Climbing broadcast rights fees, Major League Baseball Advanced Media and the league's investment fund make this the perfect time to own a franchise.
According to the annual Forbes report on the money in baseball, the average team increased in value by 23 percent from a year ago. With the value of the Royals increasing from $354 million to $457 million, the club beat the average, increasing a whopping 29 percent.
They recorded $169 million in revenue, continuing a streak of growth that stretches back at least to 1999. While you may think the All-Star Game is a cash-cow for the team, that's not really the case. In 2011 Royals revenue clocked in at $161 million.
Here's the key, after the dust settles, Forbes reports the Royals cleared $16.3 million last year. Remember how David Glass says he's not making a profit owning the team? Yeah. Forbes disputes that. That number puts the Royals right in the middle of the pack.
The Glass Family's profits declined in 2012 because payroll jumped back up following a depressed year in 2011 following the Zack Greinke trade and the Gil Meche surprise retirement. Still, the profits were substantial. And further strengthens my position that Glass isn't being truthful when he says he's breaking even. Basically, there is no reason this team can't carry a $90 million payroll.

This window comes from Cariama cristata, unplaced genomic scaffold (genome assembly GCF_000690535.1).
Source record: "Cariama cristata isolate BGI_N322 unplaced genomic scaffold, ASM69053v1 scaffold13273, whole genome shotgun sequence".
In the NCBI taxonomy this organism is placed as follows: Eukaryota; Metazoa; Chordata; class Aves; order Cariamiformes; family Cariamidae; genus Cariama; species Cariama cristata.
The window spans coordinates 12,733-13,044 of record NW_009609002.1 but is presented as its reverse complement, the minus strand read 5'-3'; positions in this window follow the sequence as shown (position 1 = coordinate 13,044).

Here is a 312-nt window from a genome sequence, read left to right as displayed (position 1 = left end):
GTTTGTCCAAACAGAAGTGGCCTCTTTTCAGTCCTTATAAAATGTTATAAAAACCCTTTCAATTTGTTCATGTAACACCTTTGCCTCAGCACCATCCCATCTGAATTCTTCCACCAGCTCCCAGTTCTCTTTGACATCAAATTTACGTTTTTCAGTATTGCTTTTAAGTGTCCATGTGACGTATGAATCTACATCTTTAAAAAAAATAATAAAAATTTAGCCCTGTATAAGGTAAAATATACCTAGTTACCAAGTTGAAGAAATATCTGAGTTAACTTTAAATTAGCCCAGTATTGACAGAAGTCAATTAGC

(I'm becoming increasingly ambivalent about the payroll with Dayton Moore in charge anyway. When you carry as much dead money as the Royals do, giving the GM an extra $10 million to spend is like giving that money to a gambling addict in the middle of the Las Vegas Strip. It's going to disappear and all we can hope for is we'll at least get a good story out of how it disappeared.)
The bottom line in all of this is the Royals won-loss record really doesn't matter when the books are closed. Sure, it would nudge the black ink a little higher from year to year but it won't change the market size. While the Royals franchise ranks only ahead of Tampa in total value, we're talking almost a half billion dollars. Enormous money. Glass's initial investment has increased four-fold and the team has finished over .500 just once since he's owned the team. And from the looks of things, it's only going to continue to increase. Glass says he wants to win, but if the Royals value continues to grow with the rest of baseball, the dollars can easily trump the wins.
The initial investment of $96 million is looking pretty good right now. And it looks better for David Glass every single day.